Galactic ‘Missing Link’ Reveals Early Galaxy Formation
by Nola Taylor Redd
An artist’s impression of the protocluster observed by ALMA reveals the central starburst galaxy AzTEC-3 along with its calmer neighbors. Credit: B. Saxton (NRAO/AUI/NSF)
A star-forming cosmic powerhouse represents the best evidence of how galaxies in the early universe evolve.
A dynamic galaxy more than 12.5 billion light-years away is producing stars nearly 1,000 times faster than the Milky Way. The powerful starburst galaxy, known as AzTEC-3, along with the three more relaxed galaxies around it, may represent the best evidence to date that large galaxies in the early universe grow from smaller ones, in an evolution known as hierarchical merging. The Atacama Large Millimeter/submillimeter Array (ALMA) in Chile made the active galaxy observations.
“The ALMA data reveal that AzTEC-3 is a very compact, highly disturbed galaxy that is bursting with new stars at close to its theoretically predicted maximum limit, and is surrounded by a population of more normal, but also actively star-forming galaxies,” lead author Dominik Riechers of Cornell University in New York, said in a statement. “This particular grouping of galaxies represents an important milestone in the evolution of our universe: the formation of a galaxy cluster and the early assemblage of large, mature galaxies.”
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Located in the direction of the constellation Sextans, AzTEC-3 is a submillimeter galaxy, shining brightly in that region of the electromagnetic spectrum while being dim at optical and infrared wavelengths. Dust absorbs the light from submillimeter galaxies, re-emitting it at far-infrared wavelengths. The traveling light waves, emitted from early in the life of the universe, are stretched by its expansion, shifting it into millimeter and submillimeter wavelengths.
Using ALMA to study the galaxy in unprecedented detail, researchers were able to determine that AzTEC-3 appears to form more stars in a single day than the Milky Way forms in a year, outpacing the more sedate galaxies near it by a factor of 100.
Combined data from Japan’s Subaru telescope and ALMA show the AzTEC-3 region. Circled objects are members of the protocluster, previously identified by Subaru, while the ALMA data are highlighted with arrows. Credit: Subaru/NASA/JPL, P. Capak (SSC/Caltech); ALMA (NRAO/ESO/NAOJ); B. Saxton (NRAO/AUI/NSF)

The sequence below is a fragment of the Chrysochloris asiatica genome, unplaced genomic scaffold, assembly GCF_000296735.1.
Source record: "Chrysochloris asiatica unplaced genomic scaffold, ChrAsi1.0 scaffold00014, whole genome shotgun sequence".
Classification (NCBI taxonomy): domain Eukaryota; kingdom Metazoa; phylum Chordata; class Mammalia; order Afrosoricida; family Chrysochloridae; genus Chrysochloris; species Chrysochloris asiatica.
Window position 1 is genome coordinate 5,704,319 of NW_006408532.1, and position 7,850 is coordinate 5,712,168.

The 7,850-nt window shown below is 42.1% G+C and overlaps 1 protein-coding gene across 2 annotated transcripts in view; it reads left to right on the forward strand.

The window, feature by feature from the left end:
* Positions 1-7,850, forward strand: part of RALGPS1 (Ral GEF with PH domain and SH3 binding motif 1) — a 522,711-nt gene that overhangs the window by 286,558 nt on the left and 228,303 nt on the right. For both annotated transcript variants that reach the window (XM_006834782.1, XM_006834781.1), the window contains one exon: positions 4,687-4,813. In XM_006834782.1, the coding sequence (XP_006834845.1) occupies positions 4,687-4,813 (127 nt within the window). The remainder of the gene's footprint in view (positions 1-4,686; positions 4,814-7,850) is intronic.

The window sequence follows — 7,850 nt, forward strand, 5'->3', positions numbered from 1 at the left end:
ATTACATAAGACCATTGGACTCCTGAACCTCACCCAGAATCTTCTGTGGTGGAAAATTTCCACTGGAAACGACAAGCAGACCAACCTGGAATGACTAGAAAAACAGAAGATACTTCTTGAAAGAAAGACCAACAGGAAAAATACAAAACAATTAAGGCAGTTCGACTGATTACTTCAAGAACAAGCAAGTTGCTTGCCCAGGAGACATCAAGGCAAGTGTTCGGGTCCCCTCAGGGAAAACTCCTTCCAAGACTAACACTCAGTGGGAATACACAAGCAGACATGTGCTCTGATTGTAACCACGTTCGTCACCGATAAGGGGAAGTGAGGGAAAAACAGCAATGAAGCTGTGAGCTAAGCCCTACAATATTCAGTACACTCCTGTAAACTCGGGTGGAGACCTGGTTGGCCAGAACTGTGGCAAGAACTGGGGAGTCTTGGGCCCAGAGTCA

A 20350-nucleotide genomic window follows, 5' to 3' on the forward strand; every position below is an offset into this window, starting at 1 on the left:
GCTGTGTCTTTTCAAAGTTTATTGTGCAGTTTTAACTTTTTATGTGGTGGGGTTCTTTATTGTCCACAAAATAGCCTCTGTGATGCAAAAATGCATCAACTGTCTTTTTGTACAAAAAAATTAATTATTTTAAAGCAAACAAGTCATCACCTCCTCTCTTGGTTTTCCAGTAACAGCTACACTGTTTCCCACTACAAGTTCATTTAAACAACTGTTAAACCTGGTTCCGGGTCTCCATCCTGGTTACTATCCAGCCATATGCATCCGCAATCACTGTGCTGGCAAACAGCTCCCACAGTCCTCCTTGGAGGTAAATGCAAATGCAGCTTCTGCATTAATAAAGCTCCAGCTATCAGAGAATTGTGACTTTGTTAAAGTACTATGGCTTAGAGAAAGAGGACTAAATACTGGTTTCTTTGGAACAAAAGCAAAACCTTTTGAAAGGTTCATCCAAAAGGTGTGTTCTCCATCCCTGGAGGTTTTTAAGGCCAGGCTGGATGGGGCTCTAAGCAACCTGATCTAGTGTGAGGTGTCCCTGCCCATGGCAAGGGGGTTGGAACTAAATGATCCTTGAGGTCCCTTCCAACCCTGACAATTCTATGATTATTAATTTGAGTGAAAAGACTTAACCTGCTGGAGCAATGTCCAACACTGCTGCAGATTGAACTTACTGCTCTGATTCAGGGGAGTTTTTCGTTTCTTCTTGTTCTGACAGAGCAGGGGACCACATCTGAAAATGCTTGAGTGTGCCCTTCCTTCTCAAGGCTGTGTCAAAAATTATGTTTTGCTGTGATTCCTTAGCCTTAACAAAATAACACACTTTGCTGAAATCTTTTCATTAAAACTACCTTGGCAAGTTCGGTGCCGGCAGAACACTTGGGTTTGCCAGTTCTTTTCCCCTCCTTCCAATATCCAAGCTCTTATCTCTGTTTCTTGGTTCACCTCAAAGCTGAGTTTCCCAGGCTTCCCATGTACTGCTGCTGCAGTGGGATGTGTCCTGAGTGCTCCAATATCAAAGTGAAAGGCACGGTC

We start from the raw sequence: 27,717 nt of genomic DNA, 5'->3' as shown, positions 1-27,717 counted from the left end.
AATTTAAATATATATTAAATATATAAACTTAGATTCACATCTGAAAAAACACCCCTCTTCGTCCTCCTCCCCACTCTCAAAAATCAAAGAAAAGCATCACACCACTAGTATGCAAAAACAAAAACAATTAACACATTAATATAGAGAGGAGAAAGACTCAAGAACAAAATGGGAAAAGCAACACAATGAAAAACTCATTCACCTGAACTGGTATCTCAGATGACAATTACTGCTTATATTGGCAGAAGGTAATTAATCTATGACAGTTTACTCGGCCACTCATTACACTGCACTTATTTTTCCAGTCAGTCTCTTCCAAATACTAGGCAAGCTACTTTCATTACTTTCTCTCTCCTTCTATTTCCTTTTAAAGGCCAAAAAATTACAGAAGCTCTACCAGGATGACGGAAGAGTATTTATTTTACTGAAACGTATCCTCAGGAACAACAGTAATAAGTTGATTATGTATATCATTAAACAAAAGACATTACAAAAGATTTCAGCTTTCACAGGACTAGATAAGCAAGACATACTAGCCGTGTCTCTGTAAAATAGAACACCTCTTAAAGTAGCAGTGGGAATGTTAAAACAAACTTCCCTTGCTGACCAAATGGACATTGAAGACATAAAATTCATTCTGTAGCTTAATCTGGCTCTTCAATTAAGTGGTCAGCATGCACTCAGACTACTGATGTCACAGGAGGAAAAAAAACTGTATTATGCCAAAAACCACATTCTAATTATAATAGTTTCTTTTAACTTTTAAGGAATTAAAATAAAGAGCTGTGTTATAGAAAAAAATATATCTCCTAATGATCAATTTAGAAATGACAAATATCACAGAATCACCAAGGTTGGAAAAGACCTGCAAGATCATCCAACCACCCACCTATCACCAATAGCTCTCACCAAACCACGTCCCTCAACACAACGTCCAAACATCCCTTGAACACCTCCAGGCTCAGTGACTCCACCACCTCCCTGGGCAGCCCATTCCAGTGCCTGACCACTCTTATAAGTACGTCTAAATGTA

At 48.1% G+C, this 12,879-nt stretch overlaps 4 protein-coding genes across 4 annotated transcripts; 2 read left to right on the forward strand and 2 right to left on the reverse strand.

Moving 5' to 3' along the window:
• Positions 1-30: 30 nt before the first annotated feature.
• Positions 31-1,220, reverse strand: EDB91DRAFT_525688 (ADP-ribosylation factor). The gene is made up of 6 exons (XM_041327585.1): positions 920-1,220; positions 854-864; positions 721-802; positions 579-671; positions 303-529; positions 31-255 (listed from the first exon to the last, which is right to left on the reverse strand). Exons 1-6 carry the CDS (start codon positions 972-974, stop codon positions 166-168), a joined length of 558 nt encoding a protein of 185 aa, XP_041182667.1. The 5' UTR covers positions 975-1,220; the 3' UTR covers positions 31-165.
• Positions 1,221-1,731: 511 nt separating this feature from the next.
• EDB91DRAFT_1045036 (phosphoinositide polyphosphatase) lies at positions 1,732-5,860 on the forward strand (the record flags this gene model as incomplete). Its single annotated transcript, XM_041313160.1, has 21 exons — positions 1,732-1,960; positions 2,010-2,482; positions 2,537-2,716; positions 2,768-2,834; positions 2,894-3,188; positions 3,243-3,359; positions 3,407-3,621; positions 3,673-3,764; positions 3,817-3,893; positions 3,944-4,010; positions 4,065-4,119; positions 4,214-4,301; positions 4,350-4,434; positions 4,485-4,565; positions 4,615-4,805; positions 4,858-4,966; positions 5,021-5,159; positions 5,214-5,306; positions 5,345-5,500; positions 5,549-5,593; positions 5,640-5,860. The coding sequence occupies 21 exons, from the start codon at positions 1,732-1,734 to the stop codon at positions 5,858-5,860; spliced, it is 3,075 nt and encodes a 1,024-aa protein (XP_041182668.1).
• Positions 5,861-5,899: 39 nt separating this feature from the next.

The gas and dust in AzTEC-3 also undergoes very little rotation, suggesting that something had interrupted its motion. When combined with the high burst of star formation, the evidence suggests a recent mergerwith another galaxy.
“AzTEC-3 is currently undergoing an extreme, but short-lived, event,” Riechers said in the same statement. “This is perhaps the most violent phase in its evolution, leading to a star formation activity level that is very rare at its cosmic epoch.”
Because of the correlation between the distance and time it takes light to travel—the light they see today left the galaxy 12.5 billion years ago—astronomers are able to observe AzTEC-3 as it existed slightly more than a billion years after the formation of the universe.
Scientists have long supposed that large-scale structures in the early universe formed from the continuous merger of smaller ones. Evidence for this hierarchical model of galaxy evolution has been mounting, but the ALMA data revealed a clear picture of the important first steps of this process.
In addition to examining the vast powerhouse of the star-forming galaxy, ALMA also studied, for the first time, the star-forming gas in three smaller nearby galaxies. These galaxies, which produce stars at a calmer pace, are not yet gravitationally bound in a clearly defined cluster, causing scientists to refer to them instead as a protocluster.
“These new observations help us put the pieces together by showing the first steps of a galaxy merger in the early Universe,” co-author Chris Carilli, of the National Radio Observatory in New Mexico, added.